A business focused on luxury and culture might seem at odds with the ethos of Irish budget airline Ryanair, but that is the path one of the former family business’s next gens has set out on. Ryanair, founded in 1985 by Tony Ryan with the support of his three sons, made regular holidays abroad achievable for middle and lower income households, while turning the Ryans into one of Ireland’s wealthiest families. It is notorious for its no-frills service.
Danielle Ryan, however, eldest daughter of second-gen Cathal Ryan, hasn’t followed the cost cutting model in her new business Roads Luxury Group, a high-end film, publishing and fragrance company. During the northern hemisphere summer, she’s been on a promotional tour for her fragrance line, being stocked in the likes of Selfridges, Galleries Lafayette and Brown Thomas – some of Europe’s most notable department stores – as well as Barney’s in the US.
Ryan, 30, was always clear she didn’t want to join the family business, despite the low-cost airline turning over €4.9 billion last year. “Ryanair wasn’t for me, I was too small when that happened [1997’s IPO] and in terms of commercial airlines it was never me.” Her family sold a significant chunk of their majority Ryanair shareholding about a decade ago, but their private investment company Irelandia holds an undisclosed stake in the former family business, as well as other low cost airlines such as Tiger Airways and Viva Colombia.
Besides fragrance, Roads includes a film and publishing division. The three divisions might seem an unusual mix, but Ryan has described the common theme as storytelling. “The idea and the way I set Roads up was that it stood for culture and wherever that goes, as long as it all tied into the same idea,” Ryan explains. Each of the three divisions is small: typically with two to three highly experienced specialists. The business model revolves around partnerships with distributors, such as Intertrade for its fragrances, and Selfridges for its books.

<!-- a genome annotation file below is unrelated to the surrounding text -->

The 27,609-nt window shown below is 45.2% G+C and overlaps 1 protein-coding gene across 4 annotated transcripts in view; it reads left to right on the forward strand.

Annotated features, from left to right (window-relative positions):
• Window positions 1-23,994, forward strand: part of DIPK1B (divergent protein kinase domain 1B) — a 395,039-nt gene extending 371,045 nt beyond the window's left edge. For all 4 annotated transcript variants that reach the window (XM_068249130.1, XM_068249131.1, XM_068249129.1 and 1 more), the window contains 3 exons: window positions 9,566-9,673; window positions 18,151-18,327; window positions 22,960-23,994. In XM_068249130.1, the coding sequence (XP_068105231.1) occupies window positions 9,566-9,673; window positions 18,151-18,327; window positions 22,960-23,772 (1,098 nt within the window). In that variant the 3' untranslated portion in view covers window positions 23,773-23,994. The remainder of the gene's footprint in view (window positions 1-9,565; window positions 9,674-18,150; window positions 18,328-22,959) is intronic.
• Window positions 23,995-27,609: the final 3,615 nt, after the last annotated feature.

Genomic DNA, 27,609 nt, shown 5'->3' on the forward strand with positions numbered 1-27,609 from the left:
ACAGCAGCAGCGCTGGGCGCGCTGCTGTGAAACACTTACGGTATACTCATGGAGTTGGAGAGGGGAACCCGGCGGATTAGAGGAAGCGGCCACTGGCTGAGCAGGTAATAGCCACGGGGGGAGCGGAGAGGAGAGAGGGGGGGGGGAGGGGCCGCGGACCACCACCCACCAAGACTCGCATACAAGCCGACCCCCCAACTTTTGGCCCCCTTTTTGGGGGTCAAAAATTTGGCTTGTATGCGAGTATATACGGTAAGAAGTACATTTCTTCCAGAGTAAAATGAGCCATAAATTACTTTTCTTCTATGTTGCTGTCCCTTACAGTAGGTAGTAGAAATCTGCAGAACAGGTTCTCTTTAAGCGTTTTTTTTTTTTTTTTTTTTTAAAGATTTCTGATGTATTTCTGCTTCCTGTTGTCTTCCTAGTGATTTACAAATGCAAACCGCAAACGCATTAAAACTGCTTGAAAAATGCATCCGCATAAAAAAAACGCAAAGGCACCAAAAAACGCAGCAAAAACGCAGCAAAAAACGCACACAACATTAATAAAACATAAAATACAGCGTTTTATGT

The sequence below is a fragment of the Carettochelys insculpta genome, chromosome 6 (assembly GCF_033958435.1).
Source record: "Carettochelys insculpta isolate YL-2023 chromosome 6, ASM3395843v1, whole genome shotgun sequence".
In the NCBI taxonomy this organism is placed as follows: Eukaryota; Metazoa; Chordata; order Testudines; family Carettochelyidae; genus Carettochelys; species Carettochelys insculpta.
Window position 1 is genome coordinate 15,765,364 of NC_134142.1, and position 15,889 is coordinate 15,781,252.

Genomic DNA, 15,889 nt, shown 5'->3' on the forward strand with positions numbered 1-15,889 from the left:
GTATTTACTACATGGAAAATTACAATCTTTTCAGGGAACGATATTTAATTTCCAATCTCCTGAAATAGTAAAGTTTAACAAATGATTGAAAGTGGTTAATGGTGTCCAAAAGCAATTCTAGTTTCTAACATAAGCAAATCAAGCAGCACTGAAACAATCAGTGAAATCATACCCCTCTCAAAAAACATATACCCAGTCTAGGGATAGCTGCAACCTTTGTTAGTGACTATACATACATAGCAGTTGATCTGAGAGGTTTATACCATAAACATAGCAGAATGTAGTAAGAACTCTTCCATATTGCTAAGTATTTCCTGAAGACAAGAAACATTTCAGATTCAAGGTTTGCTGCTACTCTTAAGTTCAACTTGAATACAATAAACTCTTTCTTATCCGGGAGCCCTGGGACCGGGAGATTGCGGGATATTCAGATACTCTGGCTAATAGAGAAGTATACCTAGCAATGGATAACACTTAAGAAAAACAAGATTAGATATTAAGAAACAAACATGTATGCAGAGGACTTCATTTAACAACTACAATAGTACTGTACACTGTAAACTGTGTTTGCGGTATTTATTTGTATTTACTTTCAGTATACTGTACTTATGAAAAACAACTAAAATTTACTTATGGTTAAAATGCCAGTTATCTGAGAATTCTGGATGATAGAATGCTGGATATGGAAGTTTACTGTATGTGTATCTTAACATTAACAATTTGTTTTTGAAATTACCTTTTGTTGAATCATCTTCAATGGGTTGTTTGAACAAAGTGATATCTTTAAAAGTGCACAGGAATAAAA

How did growing up among Ireland’s most astute businessmen shape Ryan’s approach? “Business was always present in that we were very aware of what was happening,” she says. “I think what rubbed off on us was a very strong work ethic and also there was that questioning, so if I said to them ‘I can’t do something,’ they would be like ‘why not? You better have a damn good reason,’ and I’d think ‘I don’t know actually’. It was very interesting to grow up in a family of not just businessmen but entrepreneurs and their particular mind-set of what’s possible.”
While Ryanair’s aircraft fleet has plastic blue and yellow décor and cuts costs at every corner, high-end design runs through the three divisions of Roads. The publication division includes striking coffee table tomes among its catalogue, such as the limited edition Paparazzo, which sells for €1,250 a piece. The division also sells a number of classics in its library, including The Prince, by Niccolò Machiavelli and Bram Stoker’s Dracula. The fragrances sell in a price bracket similar to Coco Chanel – a brand whose luxury ethos is definitely not akin to budget-friendly Ryanair.
Ryan has been building Roads for a little over two years now and she might have started a lot earlier had fate dealt her a different hand. Ryan’s grandfather, family patriarch Tony, and her father passed away within three months of each other in 2007. Her father left his children two dying wishes to fulfil – to set up a large-scale health and education programme in civil war-torn Sri Lanka, and to set up Ireland’s first national drama academy.
Ryan is an actress herself, having a few notable television credits to her name, including historical fiction series The Tudors and British medical drama Casualty. In 2009, having just graduated from London’s Royal Academy of Dramatic Arts (Rada), Ryan put her acting career aside and took the lead with her father’s projects, as her younger siblings were still in their early teens.